Legal anx­i­eties, in this case, aren’t illus­tra­tive of an embat­tled left cry­ing wolf. They’re war­rant­ed. A law­suit could claim that the ordi­nance pre­empts the fed­er­al Nation­al Labor Rela­tions Act, which retains juris­dic­tion over what con­sti­tutes a labor orga­ni­za­tion, Licht­en­stein said. A pas­sage with­in the New York City law explic­it­ly states that it does not allow for con­tri­bu­tions to a labor orga­ni­za­tion, as defined by the NLRA. But a restau­rant trade group or con­ser­v­a­tive orga­ni­za­tion may argue otherwise.

Iron­i­cal­ly, the prospect puts Fast Food Jus­tice and 32BJ offi­cials in the posi­tion of argu­ing that the new orga­ni­za­tion doesn’t resem­ble a union, while crit­ics argue that it does.

It doesn’t get into issues of pay ter­mi­na­tions or griev­ances of the job,” Figueroa said. These are very dis­tinct func­tions of labor unions that the orga­ni­za­tion won’t touch.”

Gabre­sel­lasie added: This is not a union; it’s not try­ing to bar­gain with one employ­er or one workplace.”

Kevin Dugan, a region­al direc­tor with the New York State Restau­rant Asso­ci­a­tion, a trade orga­ni­za­tion that opposed the law, disagreed.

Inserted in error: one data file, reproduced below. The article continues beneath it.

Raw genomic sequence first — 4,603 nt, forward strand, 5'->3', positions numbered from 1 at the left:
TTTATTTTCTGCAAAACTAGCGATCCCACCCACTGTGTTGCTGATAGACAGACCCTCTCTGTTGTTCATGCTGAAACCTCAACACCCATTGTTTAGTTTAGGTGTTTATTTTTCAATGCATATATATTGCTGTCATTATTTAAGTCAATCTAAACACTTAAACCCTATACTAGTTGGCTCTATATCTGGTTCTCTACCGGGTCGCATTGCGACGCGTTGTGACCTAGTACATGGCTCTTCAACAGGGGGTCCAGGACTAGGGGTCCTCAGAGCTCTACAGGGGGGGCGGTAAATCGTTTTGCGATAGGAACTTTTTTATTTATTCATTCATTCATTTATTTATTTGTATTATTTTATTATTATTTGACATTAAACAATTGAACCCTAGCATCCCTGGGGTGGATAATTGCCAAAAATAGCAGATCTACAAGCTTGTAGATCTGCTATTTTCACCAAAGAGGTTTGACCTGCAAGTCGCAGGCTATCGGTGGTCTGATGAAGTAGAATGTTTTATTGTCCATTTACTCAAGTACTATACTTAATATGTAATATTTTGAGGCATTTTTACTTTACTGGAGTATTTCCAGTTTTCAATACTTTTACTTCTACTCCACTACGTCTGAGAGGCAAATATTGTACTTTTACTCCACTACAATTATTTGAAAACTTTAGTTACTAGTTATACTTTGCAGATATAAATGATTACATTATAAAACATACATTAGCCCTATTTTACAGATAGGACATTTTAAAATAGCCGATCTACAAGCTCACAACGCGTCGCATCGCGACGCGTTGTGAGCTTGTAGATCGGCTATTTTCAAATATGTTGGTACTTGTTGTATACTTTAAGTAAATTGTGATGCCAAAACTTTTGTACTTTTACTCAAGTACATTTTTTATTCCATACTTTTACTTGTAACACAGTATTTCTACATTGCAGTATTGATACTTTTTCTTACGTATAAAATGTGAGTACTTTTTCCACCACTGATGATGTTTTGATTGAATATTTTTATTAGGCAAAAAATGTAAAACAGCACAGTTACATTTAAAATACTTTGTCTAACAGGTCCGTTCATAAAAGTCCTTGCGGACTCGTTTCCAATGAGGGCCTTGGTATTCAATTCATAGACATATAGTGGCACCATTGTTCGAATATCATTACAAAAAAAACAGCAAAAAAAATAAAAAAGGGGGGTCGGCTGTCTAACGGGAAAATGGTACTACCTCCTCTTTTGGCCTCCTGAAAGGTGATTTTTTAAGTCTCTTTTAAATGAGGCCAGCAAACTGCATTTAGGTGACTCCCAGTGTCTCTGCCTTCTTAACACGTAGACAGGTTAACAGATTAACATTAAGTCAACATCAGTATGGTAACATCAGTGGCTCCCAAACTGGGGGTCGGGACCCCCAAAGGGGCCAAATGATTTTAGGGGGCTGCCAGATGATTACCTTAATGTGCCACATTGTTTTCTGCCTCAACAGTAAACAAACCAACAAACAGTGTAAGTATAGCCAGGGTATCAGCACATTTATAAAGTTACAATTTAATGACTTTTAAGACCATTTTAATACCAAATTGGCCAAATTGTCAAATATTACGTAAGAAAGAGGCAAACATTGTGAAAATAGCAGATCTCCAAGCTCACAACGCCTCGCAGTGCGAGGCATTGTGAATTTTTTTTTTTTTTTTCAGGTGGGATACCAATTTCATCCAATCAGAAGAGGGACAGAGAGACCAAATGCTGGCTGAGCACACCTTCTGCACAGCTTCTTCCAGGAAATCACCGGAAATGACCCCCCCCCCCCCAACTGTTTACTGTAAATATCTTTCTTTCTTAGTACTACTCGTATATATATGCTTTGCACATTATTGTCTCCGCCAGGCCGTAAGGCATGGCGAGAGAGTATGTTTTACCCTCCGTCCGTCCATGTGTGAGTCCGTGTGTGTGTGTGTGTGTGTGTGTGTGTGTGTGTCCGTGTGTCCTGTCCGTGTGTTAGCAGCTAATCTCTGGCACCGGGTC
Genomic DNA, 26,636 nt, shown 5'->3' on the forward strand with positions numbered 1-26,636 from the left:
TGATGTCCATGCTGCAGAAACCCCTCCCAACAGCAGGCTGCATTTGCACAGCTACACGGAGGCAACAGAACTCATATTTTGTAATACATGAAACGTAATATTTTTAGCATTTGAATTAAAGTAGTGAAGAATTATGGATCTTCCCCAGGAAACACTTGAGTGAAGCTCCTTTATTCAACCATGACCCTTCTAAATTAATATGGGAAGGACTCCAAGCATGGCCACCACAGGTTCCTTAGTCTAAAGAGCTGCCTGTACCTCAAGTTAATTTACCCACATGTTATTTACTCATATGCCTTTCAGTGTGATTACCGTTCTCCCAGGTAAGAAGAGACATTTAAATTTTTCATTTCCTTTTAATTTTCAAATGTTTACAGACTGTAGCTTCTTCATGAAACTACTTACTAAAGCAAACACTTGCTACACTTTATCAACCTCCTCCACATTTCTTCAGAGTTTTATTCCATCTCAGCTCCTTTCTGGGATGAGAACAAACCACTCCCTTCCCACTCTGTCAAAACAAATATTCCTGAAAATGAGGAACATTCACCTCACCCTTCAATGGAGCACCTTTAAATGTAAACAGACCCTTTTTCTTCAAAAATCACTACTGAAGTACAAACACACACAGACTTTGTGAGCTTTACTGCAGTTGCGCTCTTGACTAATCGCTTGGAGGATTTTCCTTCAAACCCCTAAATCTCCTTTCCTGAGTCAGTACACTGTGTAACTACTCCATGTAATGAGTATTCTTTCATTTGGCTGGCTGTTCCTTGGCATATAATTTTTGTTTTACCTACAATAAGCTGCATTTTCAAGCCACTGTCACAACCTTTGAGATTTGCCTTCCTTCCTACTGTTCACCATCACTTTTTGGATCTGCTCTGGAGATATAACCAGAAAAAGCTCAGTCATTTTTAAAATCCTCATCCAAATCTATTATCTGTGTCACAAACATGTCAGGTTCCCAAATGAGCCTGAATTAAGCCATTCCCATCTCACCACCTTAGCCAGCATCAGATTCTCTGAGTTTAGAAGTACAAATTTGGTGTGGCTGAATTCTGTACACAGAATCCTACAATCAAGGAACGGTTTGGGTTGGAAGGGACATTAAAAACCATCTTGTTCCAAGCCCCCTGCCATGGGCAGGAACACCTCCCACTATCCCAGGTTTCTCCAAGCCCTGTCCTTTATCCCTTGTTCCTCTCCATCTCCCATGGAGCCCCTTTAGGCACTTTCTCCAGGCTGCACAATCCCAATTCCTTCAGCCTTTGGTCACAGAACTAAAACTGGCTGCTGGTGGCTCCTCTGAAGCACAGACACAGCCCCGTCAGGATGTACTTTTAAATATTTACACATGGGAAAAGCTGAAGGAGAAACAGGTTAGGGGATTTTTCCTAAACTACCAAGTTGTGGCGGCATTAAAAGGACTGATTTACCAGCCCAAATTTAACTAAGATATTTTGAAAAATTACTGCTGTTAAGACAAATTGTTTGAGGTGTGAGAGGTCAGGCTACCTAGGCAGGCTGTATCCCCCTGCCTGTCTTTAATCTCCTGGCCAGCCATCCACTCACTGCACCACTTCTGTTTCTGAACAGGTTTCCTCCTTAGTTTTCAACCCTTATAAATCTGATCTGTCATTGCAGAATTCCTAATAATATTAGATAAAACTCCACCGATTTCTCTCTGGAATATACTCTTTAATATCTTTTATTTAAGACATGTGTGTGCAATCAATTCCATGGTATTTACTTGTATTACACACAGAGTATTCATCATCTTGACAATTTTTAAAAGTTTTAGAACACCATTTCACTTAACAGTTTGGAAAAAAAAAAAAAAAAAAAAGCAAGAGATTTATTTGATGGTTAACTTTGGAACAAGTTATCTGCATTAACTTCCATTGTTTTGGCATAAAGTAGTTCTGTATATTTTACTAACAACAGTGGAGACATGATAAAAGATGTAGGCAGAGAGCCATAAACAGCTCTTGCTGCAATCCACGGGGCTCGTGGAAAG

Asked if he thinks new orga­ni­za­tion amounts to a union, he said, it’s hard not to when you have groups like 32BJ fil­ing for non-prof­it des­ig­na­tions. Let the Depart­ment of Labor decide whether this is skirt­ing cer­tain reg­u­la­tions or not.”

Despite the saber rat­tling, Dugan acknowl­edged that nei­ther the New York State Restau­rant Asso­ci­a­tion nor its nation­wide umbrel­la orga­ni­za­tion is cur­rent­ly plan­ning to chal­lenge the law in court.

Of course such plans may change or anoth­er adver­sar­i­al group may step in to fill the void.

For now, though, the only obsta­cle pre­vent­ing this orga­ni­za­tion from col­lect­ing work­er dues is the min­i­mum 500 sign-ups nec­es­sary to trig­ger pay­ments. The orga­ni­za­tion would like to reach that num­ber by the time the law goes into effect at the end of Novem­ber. At first glance the task may appear easy, con­sid­er­ing the group can draw from a base of 65,000 work­ers. But Fast Food Jus­tice is gear­ing up for a mas­sive orga­niz­ing cam­paign to reach this ini­tial goal.